As winter rolled around, I bought a heated shelter for them to live in:

January 2018

I also modified the feeder, to put the food dish under cover:

February 2018

But I wanted a better solution, so I sketched a plan for a custom cat house and feeder:

Construction started with the floor, naturally enough:

I did refine the plans a bit, though things changed a bit more during construction:

The walls were next, with insulation sandwiched between plywood sheets:

More walls, and platforms:

The roof also has insulation (on the shelter side):

March 2018

The entire front of the shelter side can be slid open, to maintain the interior:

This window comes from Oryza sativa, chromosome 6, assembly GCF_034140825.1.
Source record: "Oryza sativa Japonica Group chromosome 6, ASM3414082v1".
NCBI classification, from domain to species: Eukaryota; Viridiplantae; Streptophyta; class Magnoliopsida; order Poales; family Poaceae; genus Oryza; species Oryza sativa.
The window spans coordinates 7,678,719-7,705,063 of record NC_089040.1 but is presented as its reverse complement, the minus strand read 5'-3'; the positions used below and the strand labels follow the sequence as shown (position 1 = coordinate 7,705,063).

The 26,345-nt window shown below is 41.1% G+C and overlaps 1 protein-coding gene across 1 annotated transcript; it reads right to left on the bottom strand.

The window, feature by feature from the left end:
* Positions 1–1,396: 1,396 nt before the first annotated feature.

April 2018

The cat house was designed with an old west theme, so has fun facades at the top:

Although the walls are just sheets of plywood, I added some extra trim to make it look like board-and-batten siding:

May 2018

I didn’t do any work on the cat house in May, but I did post an update on the feral cats in their old feeder and shelter:

June 2018

Back to work on it, I started painting:

And more painting:

And finished painting:

Next was roofing, leveraging skills from building the chicken coop:

July 2018

Then adding the windows, doors, and feeder:

At last, after some final touches of decorations, electrical, and carpet, it was time for installation:

It didn’t take long for the cats to explore the new structure. They started eating there very quickly:

And explore the shelter part:

August 2018

An exciting development was a couple of cats first sleeping in the shelter: